Despite increased media and public attention on the refugee situation the issue of statelessness continues to be underpublicized. The plight of stateless persons is often overlooked both in international society and in international law. A stateless person is defined as someone “who is not considered as a national by any State under operation of its law”. In a state centric world it is his nationality that gives an individual the “right to have rights”, therefore stateless persons are in a very vulnerable position. At least ten million people worldwide are currently stateless. There is no one cause of statelessness, rather a number of interrelated causes. Ten reasons that persons become stateless are officially listed by the Office of the United Nations High Commissioner for Refugees. These are: conflict of laws, transfer of territory, laws related to marriage, administrative practices, discrimination, laws relating to registration of births, jus sanguinis, denationalisation, renunciation of citizenship, and automatic loss of citizenship by operation of law.
The problems faced by stateless persons on account of their stateless status can be divided in two – the individual’s treatment by the state in which they reside and the individual’s inability to present his claim for an evil suffered upon them in or at the hands of a state. The largest problem facing stateless persons is most often their deprivation of basic rights. A stateless person may be unable to access education , employment , housing, public healthcare and welfare opportunities within their state of residence. The right to own property or a business may be denied. A stateless person may not have any civil or political rights such as the right to vote and access to courts. An example of this occurred in Estonia in 2001 when statistics suggested that the criminal justice system of the state was not giving stateless persons equal protection before the law. Another fundamental civil right denied to stateless persons is the right to enter and leave ones country. A serious problem for stateless persons is prolonged periods of arbitrary detention. This often occurs when a stateless person leaves their country of residence in search of greater protection elsewhere and without documentation is unable to return. The detaining state is unwilling to allow the stateless person to live in their state yet cannot deport them as they have no state to be deported to. To resolve this the detaining state may deport the person to another state regardless of that state’s unwillingness to receive the stateless person therefore when they are deported the person ends up detained in another state. Stateless persons may endure years of arbitrary detention being transported from state to state. All these injustices which are suffered upon stateless persons are exacerbated by the stateless person’s inability to bring the state to account. Many of the individual institutions which adjudicate claims against states such as the International Court of Justice are barred to individuals.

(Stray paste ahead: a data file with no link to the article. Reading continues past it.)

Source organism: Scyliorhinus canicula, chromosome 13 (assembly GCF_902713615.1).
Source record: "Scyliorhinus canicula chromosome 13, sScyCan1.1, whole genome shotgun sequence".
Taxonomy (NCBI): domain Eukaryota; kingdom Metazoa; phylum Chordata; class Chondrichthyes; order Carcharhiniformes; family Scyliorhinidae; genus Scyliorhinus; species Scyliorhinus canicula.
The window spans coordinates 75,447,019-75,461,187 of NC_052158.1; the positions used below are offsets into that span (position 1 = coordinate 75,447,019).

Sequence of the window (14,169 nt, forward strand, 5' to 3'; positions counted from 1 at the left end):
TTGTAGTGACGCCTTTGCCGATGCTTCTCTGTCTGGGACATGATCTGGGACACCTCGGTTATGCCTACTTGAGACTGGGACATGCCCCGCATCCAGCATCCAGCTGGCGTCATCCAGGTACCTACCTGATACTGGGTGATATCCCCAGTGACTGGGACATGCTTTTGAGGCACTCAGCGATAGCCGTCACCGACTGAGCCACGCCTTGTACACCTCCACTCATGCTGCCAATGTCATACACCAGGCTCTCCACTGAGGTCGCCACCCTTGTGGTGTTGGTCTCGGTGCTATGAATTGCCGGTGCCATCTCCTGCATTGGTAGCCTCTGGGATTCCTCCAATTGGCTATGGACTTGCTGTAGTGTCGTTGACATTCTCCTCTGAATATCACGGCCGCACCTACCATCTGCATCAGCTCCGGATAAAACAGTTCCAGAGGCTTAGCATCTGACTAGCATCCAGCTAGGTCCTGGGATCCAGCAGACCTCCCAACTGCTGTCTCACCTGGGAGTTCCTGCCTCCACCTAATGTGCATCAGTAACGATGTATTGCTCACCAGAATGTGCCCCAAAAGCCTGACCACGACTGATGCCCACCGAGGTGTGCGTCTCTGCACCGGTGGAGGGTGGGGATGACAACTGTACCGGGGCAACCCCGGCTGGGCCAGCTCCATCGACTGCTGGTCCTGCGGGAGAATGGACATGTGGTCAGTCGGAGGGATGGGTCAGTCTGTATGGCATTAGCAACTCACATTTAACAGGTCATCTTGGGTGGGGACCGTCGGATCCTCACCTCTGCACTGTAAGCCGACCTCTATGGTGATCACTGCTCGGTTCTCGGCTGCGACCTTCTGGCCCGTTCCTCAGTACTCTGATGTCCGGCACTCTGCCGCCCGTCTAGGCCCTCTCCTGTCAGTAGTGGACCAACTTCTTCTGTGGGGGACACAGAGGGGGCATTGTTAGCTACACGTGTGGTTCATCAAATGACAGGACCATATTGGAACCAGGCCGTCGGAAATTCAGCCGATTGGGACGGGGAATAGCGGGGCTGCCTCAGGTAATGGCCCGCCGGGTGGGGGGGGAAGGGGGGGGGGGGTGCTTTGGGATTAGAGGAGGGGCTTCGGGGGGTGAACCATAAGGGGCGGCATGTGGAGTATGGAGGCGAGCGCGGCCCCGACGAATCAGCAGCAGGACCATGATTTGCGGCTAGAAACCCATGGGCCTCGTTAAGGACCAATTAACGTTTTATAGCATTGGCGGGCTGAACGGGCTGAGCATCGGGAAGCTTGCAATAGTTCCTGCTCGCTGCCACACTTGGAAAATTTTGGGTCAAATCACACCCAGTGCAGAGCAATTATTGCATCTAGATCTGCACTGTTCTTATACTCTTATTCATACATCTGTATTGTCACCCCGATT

International Law and individual countries need to step up and provide greater protections for stateless persons. Stateless persons are often stuck in an endless cycle in that their status deprives them of a voice and without this voice they cannot get a change in their status. As international attention to the plight of refugees fluctuates we must hope that some of attention falls upon stateless persons. While in recent years improvements in provisions for stateless persons have occurred, particularly regionally, there is a long way to go.
Article by Niamh McGurk
Photograph – The New York Times